How to understand the match pattern?

I'm following the Rust book and I just finished chapter 2.

I have a question about the match expression; I would like to know how it works exactly and understand the logic behind it.

This snippet is present in the tutorial:

        let guess: u32 = match guess.trim().parse()
        {
            Ok(num) => num,
            Err(_) => continue,
        };

I'm trying to understand what's really happening here.

For this I tried reading up on functions, match, result and patterns:

  • doc.rust-lang dot org/rust-by-example/flow_control/match.html
  • doc.rust-lang dot org/book/ch18-03-pattern-syntax.html
  • doc.rust-lang dot org/std/result/
  • doc.rust-lang dot org/rust-by-example/fn.html

I still can't seem to wrap my head around the match pattern completely. I'm coming from a C++ and C# background.

The following questions have arisen:

  • How is num returned into guess?
  • And why isn't continue asigned to guess?
  • How is it that Err is executed as a statement and Ok as an assignment?
  • Is the above always the case?
  • Why doesn't => return num, work (gives error)? Shouldn't it be the same?
  • Why can't I do Ok(num) => 0 or Ok(_) => 0 to make guess always be 0? (gives an error)

If I deduce it correctly:

  • Ok is always returned as a variable in a match.
  • End is always executed as a flow statement in a match (can only end with continue, break, return)? e.g.:
Err(_) => { 
    println!("error"); 
    break; // MUST always end with continue, return, break
},
  • You can't return anything else than the result of Ok

Am I wrong? Did I miss something?

1 Like

The value of the last expression in a block or match arm is the value of that block or match arm. Thus, num is output from that branch, and hence from the whole match when the result of parse() is Ok. The value of the match is what gets assigned to guess.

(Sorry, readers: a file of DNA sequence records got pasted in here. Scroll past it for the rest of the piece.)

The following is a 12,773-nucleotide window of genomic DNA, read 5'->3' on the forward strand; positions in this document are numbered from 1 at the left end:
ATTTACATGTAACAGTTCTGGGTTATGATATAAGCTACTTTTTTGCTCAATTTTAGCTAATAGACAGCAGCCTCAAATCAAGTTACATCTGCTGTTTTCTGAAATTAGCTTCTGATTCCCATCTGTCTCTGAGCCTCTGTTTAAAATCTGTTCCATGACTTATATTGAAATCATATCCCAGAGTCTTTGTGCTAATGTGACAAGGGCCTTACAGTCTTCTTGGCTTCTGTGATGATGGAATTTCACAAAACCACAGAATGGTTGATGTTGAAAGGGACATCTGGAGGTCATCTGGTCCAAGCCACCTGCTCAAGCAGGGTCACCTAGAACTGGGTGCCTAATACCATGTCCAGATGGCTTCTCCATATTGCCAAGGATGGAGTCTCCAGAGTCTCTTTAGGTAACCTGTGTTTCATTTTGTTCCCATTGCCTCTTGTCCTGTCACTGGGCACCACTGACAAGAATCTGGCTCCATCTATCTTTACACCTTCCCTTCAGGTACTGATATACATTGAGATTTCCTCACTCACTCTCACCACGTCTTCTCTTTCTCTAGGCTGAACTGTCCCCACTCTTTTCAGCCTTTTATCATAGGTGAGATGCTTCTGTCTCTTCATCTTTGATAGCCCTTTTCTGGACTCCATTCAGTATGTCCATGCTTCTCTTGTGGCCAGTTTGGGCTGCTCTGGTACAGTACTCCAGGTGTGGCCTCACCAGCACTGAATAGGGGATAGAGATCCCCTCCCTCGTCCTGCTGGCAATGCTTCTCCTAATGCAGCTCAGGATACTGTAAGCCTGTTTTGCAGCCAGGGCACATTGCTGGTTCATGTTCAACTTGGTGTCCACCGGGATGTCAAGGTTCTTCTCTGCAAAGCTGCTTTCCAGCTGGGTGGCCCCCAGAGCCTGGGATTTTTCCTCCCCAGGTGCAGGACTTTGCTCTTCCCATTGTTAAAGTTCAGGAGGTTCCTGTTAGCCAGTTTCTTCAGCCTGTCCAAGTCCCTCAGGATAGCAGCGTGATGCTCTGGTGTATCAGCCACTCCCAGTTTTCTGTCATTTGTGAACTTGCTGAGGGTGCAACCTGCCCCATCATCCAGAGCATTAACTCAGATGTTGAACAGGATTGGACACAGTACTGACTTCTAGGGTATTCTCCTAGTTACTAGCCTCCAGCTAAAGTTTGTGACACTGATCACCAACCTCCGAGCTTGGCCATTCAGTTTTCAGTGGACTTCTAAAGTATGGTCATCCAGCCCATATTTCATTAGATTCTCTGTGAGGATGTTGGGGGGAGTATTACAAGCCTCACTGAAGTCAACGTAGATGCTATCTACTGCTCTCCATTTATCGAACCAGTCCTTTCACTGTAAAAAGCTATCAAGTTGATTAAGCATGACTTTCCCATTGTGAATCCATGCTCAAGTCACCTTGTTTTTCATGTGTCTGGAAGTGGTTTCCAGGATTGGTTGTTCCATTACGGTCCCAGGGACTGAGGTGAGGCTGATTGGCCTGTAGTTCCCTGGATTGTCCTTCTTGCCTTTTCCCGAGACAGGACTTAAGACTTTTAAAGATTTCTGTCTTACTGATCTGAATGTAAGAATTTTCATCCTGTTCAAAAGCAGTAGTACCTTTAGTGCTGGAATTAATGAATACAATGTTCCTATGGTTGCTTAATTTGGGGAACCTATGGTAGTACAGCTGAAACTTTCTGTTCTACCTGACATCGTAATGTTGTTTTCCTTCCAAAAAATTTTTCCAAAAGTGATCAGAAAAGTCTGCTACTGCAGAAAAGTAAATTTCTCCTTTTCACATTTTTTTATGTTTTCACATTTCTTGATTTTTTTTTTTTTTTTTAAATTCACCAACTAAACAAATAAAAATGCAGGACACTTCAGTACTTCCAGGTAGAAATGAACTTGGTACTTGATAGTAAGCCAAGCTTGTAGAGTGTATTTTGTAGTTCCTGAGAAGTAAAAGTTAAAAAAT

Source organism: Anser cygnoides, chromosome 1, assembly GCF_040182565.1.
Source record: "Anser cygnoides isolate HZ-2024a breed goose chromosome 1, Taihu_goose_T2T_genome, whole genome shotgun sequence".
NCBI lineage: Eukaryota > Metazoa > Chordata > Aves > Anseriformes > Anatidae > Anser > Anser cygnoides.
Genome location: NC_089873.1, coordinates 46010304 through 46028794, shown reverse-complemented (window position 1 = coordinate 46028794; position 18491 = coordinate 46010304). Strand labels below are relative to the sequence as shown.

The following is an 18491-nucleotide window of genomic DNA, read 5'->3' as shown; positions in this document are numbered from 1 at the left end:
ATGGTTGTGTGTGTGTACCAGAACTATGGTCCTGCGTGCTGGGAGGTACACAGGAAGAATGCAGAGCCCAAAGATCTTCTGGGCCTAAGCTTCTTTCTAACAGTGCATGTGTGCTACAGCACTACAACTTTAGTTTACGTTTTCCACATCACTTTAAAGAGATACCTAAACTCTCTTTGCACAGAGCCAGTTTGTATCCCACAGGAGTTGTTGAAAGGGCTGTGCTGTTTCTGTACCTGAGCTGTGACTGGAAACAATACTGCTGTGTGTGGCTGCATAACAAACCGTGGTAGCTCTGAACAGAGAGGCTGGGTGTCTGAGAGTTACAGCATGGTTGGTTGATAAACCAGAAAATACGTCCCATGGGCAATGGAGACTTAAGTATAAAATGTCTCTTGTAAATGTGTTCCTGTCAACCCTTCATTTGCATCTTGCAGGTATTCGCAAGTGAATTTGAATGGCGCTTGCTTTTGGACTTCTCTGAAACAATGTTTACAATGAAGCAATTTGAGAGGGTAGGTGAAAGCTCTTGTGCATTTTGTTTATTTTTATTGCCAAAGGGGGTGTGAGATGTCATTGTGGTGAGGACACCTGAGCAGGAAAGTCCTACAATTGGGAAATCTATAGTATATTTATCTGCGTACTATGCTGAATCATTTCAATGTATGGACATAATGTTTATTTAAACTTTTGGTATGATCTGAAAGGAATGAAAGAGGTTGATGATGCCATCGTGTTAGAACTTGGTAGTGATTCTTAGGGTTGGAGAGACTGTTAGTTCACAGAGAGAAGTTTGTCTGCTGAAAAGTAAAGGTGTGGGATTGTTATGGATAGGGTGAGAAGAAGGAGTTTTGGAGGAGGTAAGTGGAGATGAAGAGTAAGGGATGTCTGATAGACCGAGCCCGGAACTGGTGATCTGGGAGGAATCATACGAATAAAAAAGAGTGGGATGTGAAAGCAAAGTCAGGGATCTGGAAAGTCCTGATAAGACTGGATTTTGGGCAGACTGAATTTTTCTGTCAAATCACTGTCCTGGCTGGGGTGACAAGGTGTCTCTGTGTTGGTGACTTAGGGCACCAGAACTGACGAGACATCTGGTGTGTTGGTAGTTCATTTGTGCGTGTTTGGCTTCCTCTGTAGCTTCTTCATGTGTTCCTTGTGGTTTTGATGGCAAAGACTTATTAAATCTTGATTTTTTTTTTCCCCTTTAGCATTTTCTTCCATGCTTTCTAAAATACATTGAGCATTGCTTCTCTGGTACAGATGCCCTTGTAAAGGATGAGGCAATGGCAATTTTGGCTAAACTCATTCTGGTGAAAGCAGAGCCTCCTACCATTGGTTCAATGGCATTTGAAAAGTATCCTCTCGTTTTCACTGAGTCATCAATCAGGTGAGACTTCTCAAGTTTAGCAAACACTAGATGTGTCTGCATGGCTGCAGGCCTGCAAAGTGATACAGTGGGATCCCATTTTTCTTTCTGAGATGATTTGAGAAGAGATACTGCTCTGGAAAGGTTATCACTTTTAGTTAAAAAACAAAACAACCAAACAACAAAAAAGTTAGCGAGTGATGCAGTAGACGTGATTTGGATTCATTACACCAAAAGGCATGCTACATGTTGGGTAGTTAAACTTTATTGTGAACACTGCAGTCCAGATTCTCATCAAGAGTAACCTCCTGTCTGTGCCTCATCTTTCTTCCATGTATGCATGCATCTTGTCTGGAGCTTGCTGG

The keyword continue causes the loop to go to its next iteration, so the assignment never takes place (it occurs after evaluation of the match). The type of continue is actually the never type, which indicates something that never returns, and can be coerced to any type since it never takes a value.

Both are executed as expressions, but the Err branch never returns because it causes execution to go to the next loop iteration. The assignment takes place after the result of the match has been determined.

That returns from the surrounding function, which has type () in that case (since it is a main function), so it is a type error.

You can do that, but the problem is then that the parse() call must still run and, without num being assigned to guess, Rust has no way of determining the type of the output from that function (and so no way of knowing which version of parse() to call). Adding a type annotation to the parse() fixes it:

let guess: u32 = match guess.trim().parse::<u32>()
        {
            Ok(_) => 0,
            Err(_) => continue,
        };
5 Likes

Thank you, this helps me understand match much better :slight_smile:

2 Likes